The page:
When Mrs W protested that she was beginning to grow webs between her fingers, I succumbed to her pleading for a more balanced diet. We stopped for a light lunch at a roadside inn in the mountains. The set meal consisted of a large bowl of rich, almost chewy egg soup, followed by cabbage stew augmented with chunks of creamy black pudding, paprika sausage and cured belly pork. Creaking at the seams, we were then presented with a great tray of squid cooked in wine sauce, topped by a generous sprinkling of chips. Finally, we were encouraged to spoon away at a wobbly hillock of creme caramel. The price, which included a quite reasonable bottle of red wine, was 1,000 pesetas or pounds 4 per head. Could this be equalled anywhere else in western Europe?

Twenty minutes away from our mountain redoubt, the seaside resort of Ribadesella encouraged a Flintstone-esque view of prehistory. At one end of the beach, more agile visitors can clamber for a glance at dinosaur footprints on a vertical rock face. A couple of hundred yards away, you can see examples of the cave paintings, which are a recurring feature on Spain's northern coast. Our visit to this prehistoric gallery started with a lengthy ticking off in Spanish by the guide. It quickly became apparent that he had demanded complete quiet, for our party of 30 or so maintained a Trappist silence as we mooched through a waxy forest of stalagmites and stalactites. (It is hard to imagine a similar group in Britain achieving an equal taciturnity.) Eventually, our host stopped, and his torch beam undulated over the cavern wall until it picked out a horse's head. I couldn't make head or tail of the herd of bison which he insisted was nearby. Though the literature on the cavern excitingly promised "representaciones de los organos sexuales femeninos" at some deeper point, our stern guide concluded the tour after this sketchy menagerie, and we wordlessly trooped out.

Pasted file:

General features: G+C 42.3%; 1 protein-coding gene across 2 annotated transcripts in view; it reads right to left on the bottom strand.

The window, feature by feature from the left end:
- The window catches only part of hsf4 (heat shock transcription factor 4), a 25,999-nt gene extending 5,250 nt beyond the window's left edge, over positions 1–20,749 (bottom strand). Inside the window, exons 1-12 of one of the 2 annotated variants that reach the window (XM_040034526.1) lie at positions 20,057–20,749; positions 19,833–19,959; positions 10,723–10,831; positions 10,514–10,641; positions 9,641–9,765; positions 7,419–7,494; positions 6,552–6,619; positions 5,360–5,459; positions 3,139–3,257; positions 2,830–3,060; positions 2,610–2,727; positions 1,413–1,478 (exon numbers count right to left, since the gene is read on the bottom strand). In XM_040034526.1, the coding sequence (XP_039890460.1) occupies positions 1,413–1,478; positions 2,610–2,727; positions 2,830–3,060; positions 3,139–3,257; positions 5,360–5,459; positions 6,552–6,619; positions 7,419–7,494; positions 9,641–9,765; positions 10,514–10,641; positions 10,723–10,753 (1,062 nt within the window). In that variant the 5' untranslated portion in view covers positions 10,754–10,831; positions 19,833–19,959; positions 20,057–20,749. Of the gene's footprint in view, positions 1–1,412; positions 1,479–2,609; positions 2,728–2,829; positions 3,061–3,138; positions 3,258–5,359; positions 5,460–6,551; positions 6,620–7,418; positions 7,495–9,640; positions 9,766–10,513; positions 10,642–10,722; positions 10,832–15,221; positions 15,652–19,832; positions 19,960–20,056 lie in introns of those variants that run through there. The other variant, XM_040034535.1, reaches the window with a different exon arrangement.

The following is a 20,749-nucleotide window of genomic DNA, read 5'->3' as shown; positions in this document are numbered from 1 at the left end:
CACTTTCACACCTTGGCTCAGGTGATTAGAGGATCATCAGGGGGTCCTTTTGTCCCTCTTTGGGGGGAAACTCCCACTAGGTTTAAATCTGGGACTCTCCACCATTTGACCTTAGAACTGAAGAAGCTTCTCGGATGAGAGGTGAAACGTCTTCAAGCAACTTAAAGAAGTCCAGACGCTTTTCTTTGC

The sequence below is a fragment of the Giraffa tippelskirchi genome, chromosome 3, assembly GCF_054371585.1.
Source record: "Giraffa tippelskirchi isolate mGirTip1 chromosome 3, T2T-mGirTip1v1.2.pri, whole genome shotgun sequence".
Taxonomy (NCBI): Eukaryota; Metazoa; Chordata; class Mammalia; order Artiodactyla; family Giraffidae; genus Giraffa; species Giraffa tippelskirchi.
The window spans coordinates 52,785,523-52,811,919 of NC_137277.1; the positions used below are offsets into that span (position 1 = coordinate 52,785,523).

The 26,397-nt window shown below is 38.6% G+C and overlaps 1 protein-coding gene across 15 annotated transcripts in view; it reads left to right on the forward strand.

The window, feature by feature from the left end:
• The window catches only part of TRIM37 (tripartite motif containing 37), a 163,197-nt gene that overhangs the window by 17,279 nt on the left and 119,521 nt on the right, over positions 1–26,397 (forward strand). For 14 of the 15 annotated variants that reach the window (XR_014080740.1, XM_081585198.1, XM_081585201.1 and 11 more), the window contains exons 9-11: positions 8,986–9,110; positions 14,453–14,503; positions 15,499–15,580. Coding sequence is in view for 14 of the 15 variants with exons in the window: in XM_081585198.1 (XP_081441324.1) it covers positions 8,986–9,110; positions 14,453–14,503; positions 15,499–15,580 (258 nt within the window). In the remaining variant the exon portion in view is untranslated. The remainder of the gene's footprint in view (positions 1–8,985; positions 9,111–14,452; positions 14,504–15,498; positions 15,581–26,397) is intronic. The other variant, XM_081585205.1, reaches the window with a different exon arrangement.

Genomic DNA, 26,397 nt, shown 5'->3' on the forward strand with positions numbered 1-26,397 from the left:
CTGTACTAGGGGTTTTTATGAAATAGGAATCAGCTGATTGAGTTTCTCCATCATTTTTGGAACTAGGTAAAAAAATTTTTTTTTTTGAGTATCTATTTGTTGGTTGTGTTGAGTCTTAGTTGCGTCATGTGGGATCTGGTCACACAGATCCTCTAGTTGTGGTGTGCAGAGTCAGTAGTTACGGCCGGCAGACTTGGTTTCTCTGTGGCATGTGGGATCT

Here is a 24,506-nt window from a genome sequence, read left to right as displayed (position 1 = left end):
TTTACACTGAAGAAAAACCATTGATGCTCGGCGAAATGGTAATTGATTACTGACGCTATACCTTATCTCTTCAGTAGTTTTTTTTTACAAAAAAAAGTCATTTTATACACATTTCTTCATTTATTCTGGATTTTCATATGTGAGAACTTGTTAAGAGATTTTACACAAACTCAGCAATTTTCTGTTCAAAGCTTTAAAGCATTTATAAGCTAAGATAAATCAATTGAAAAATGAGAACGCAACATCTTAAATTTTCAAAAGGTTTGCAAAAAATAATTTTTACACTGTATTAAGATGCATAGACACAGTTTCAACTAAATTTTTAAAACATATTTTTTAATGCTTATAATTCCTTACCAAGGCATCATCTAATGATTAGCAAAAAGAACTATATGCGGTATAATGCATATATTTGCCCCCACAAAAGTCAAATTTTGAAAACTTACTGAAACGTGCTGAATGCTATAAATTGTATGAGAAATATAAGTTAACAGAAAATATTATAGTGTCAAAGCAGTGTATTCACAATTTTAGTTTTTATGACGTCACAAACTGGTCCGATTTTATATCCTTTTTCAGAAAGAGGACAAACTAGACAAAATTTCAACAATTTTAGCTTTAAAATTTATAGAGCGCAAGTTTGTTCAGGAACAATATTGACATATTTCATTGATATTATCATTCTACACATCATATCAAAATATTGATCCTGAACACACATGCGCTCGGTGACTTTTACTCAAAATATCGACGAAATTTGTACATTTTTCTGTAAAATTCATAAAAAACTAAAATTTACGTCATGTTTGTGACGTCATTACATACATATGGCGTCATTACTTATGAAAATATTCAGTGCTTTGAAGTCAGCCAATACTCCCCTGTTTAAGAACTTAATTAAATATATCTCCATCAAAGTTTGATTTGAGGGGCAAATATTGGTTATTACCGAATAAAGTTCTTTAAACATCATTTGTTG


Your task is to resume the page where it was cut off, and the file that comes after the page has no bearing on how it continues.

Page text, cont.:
"It's really unusual," apologised our charming young landlady. "The weather's never been like this before at this time of year." Despite the sogginess, Mrs W insisted that our lonely retreat had been "a little bit of heaven". The 24-hour voyage home should have been the cherry on the cake. We have been addicted to Brittany Ferries, largely because of its incomparable cuisine, for over a decade, but a small cloud, in the form of a Tannoy announcement appeared at the very moment I was inserting a forkful of terrine des poissons in my maw. "Ze conditions for ze crossing to Plymouth will be bad. Winds of Force 10 to 11 are forecast," a female voice trilled, before adding, somewhat optimistically, "We 'ope you 'ave a pleasant voyage."

The Bay of Biscay performed its riotous party piece for 16 hours, while we hunkered down in our cabin. Occasionally, I risked a glimpse through the porthole. It hurt to look. The sea had been transformed into a wildly flapping grey sheet covered in white rips. All 11 floors of the Val de Loire pitched, yawed and occasionally hung trembling after being thumped by a rogue wave. I passed a feverish night, braced in my bunk, trying hard not to think of fish terrine. By morning, however, the Atlantic was restored to a fresh- laundered blue. The woman in the onboard photographic shop was clearing up the wreckage. "I've been working here for three years and it's the first time that the developing machine has spilled its chemicals." Pure coincidence, I'm sure, but it's also the first time that the Weasel family has sailed this route